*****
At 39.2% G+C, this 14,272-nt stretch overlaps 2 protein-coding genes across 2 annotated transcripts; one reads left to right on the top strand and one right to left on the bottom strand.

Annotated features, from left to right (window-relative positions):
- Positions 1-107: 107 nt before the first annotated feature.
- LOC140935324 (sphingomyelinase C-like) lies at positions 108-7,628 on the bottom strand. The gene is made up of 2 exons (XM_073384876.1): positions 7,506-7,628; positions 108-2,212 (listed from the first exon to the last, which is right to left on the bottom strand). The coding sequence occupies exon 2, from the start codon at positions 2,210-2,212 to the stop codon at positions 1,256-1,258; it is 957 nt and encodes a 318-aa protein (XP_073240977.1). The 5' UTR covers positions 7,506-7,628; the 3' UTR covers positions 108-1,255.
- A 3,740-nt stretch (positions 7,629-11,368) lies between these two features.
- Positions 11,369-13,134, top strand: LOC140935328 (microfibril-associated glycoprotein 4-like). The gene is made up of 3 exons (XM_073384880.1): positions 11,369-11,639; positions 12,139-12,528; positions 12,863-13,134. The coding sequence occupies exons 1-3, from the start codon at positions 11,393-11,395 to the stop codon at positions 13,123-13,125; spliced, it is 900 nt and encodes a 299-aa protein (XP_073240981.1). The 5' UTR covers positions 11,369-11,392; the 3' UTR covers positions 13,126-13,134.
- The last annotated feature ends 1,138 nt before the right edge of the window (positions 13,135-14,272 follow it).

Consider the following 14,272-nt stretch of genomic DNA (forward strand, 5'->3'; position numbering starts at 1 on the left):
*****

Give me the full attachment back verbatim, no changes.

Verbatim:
At 39.2% G+C, this 14,272-nt stretch overlaps 2 protein-coding genes across 2 annotated transcripts; one reads left to right on the top strand and one right to left on the bottom strand.

Annotated features, from left to right (window-relative positions):
- Positions 1-107: 107 nt before the first annotated feature.
- LOC140935324 (sphingomyelinase C-like) lies at positions 108-7,628 on the bottom strand. The gene is made up of 2 exons (XM_073384876.1): positions 7,506-7,628; positions 108-2,212 (listed from the first exon to the last, which is right to left on the bottom strand). The coding sequence occupies exon 2, from the start codon at positions 2,210-2,212 to the stop codon at positions 1,256-1,258; it is 957 nt and encodes a 318-aa protein (XP_073240977.1). The 5' UTR covers positions 7,506-7,628; the 3' UTR covers positions 108-1,255.
- A 3,740-nt stretch (positions 7,629-11,368) lies between these two features.
- Positions 11,369-13,134, top strand: LOC140935328 (microfibril-associated glycoprotein 4-like). The gene is made up of 3 exons (XM_073384880.1): positions 11,369-11,639; positions 12,139-12,528; positions 12,863-13,134. The coding sequence occupies exons 1-3, from the start codon at positions 11,393-11,395 to the stop codon at positions 13,123-13,125; spliced, it is 900 nt and encodes a 299-aa protein (XP_073240981.1). The 5' UTR covers positions 11,369-11,392; the 3' UTR covers positions 13,126-13,134.
- The last annotated feature ends 1,138 nt before the right edge of the window (positions 13,135-14,272 follow it).

Consider the following 14,272-nt stretch of genomic DNA (forward strand, 5'->3'; position numbering starts at 1 on the left):